The Chinese zodiac, the basis for the Vietnamese zodiac (Image via Wikicommons)

It’s hard not to read Daughters of the New Year without bringing out a Western psychoanalytic lens to examine the repeating trauma in the family. None of the characters, except for perhaps the Americanized trio of daughters, seems capable of reflecting on their feelings or behavior. They can recognize the bad things that happened to them—Hurricane Katrina, the fall of Saigon, a rape—but they all barrel ahead with their lives without ever stopping to realize that they are now harming others with their afloofness, lack of empathy, and rigidity. That said, I was fascinated by the use of the Vietnamese zodiac as Xuan’s way of understanding people and conflict around her. It’s funny how, sometimes, someone’s zodiac sign seems to fit their personality perfectly. (I don’t believe in astrology but I am a textbook Virgo a lot of the time.) On the one hand, Xuan is a product of extreme loss and deprivation. On the other, her metal nature is what makes her stubborn, and being a Tiger leads her to be independent, anxious, argumentative, and entrepreneurial. She sees herself as unchangeable and she’s not wrong (not without a lot of therapy). If someone can’t or won’t change, why not just learn the best way to work with a Metal Tiger?

Daughters of the New Year is a fascinating look at a dysfunctional family who are much more likely to claim that the fault is in their stars rather than themselves.

I received a free copy of this book from the publisher via NetGalley, for review consideration.

Outlawed, by Anna North

Although biology and societal convention push Ada into it, she is really not cut out for an outlaw’s life in Outlawed, Anna North’s thought-provoking alternate history of late-nineteenth-century America. A few decades before Ada was even born, devastating influenza ripped across the country (and presumably, the rest of the world). The world left behind seems obsessed with growing the population. Women are expected to immediately start gestating as soon as the ink is dry on their marriage certificates and keep going until they die or their body gives out. Women who can’t get pregnant are viewed askance and heaven help them if anything bad happens to anyone or anything in their village. Ada’s path to outlawry begins when she fails to get pregnant and is blamed for everything.

That first chapter or so of Outlawed is very uncomfortable to read, as North throws in just about every anti-feminist trope into the narrative. Women have limited roles: mother, wife, pre-wife, post-mother. Women like Ada and her mother, who are midwives, are tolerated but barely. Ada’s first port after fleeing accusations of witchcraft is a convent of barren women. The convent is relatively safe but Ada finds it just as confining as her village, even if she’s not expected to procreate.

Outlawed starts to get good—even funny—when Ada runs away again, to Hole in the Wall. Hole in the Wall is a remote camp run by the Kid and their gang of gender non-conformists. There are some misadventures that had me smirking at Ada’s terrible luck when she tries to break the law, although that rotten luck puts her on the gang’s bad side more than once. (Ada is a lot more successful when she keeps to doctoring.) When the Kid comes up with a scheme that could set them all up for life, Ada agrees to play a part in the hopes that she might finally be able to follow her dream of studying medicine and finding out the real reason why some women can’t get pregnant. The last third or so of Outlawed follows Ada from one disaster to another as she and the gang try to pull off the Kid’s plan.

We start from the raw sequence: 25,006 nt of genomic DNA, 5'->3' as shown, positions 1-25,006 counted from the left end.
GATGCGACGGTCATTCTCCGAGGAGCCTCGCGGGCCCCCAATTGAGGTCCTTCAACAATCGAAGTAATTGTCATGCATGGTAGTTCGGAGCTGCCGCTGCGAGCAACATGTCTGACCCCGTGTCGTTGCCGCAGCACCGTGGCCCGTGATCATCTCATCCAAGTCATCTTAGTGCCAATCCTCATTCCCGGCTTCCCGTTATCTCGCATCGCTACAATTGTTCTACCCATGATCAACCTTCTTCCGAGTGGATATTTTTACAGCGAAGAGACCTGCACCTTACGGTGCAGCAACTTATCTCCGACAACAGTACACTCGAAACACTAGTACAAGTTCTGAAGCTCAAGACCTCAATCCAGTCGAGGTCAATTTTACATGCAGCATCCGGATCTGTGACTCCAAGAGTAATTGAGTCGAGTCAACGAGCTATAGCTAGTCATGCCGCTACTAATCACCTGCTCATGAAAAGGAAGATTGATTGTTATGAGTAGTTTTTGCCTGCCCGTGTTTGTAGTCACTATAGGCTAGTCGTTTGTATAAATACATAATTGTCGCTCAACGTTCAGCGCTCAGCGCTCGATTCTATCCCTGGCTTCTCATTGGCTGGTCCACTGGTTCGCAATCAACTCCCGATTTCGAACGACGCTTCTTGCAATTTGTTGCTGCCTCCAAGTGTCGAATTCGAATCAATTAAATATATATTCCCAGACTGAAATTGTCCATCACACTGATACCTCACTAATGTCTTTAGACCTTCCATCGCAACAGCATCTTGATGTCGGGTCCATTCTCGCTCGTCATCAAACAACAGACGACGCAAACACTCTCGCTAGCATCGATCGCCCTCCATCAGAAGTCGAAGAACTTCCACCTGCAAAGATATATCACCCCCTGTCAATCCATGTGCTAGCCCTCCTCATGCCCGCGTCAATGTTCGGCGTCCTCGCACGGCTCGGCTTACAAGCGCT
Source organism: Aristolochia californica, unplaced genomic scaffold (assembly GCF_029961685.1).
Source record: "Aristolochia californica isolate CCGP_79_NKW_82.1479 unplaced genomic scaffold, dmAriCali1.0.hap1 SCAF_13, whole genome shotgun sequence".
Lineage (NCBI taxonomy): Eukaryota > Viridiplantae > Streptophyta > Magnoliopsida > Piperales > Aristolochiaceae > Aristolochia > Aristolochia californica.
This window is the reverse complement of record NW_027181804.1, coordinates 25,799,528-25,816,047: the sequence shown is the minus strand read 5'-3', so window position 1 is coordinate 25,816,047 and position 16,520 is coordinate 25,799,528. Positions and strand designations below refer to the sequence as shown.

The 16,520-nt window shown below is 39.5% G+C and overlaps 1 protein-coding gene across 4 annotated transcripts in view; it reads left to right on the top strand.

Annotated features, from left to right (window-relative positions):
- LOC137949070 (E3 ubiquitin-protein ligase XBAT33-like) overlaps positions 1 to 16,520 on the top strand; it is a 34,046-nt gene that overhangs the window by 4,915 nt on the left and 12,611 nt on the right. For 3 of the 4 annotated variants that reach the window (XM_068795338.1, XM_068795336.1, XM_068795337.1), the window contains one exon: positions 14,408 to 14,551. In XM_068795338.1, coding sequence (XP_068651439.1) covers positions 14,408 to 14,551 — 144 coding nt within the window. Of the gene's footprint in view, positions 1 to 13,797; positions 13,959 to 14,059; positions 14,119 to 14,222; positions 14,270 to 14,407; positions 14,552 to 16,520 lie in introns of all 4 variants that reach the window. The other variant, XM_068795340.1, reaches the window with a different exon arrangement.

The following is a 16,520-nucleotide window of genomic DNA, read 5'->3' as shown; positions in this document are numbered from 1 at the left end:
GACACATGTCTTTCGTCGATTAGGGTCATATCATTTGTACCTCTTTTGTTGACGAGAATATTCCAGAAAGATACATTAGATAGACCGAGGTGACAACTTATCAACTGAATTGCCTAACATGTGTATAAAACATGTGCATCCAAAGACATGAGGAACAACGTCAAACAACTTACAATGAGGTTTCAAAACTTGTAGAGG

While I enjoyed a lot of the plot, there were some things that bothered me about the book as a whole. Gender weighs heavily on this book and I appreciated the community reviewers on Goodreads who pointed out where North had her finger on the scale. For example, readers noted that all of the members of the gang seemed to be assigned female at birth, which means that transwomen are erased from this version of history. The only “safe” male character is a bisexual man who was castrated before he met Ada and the rest of the gang. The more I look back at the book, the more I wish North had had a lighter touch with her handling of gender and race (Ada has some issues with White Saviorhood) and let the characters be characters, instead of mouthpieces.

Ghost Eaters, by Clay McLeod Chapman

Grief is one of the hardest things we can go through. We have to find a way to make peace with the absence of someone from our lives. Throw in grief and things get even more complicated. Add in hallucinogenic mushrooms and the whole mess gets weird, as we see in Clay McLeod Chapman’s Ghost Eaters. Protagonist Erin winds up on a long strange trip after the sudden death of a friend who stirs up all kinds of complicated emotions.

Silas is the kind of person who raises the hackles on my neck. They are supremely persuasive, able to talk people into doing things against their own sense of self-preservation, and they appear to have no conscience, because they regularly convince people to do dangerous, damaging things. Erin has been under Silas’ spell for a long time. While hanging out with him is an adventure, it’s also emotionally draining. He asks his friends for more and more of their time, money, and resources until his self-destructiveness reaches a point where Erin, Amara, and Tobias—who have been friends since they were teenagers—finally decide to have an intervention about his drug use. It goes spectacularly wrong when Erin loses her cool and says everything she’s been holding in. The next thing, Erin et al. know, Silas is dead of an overdose.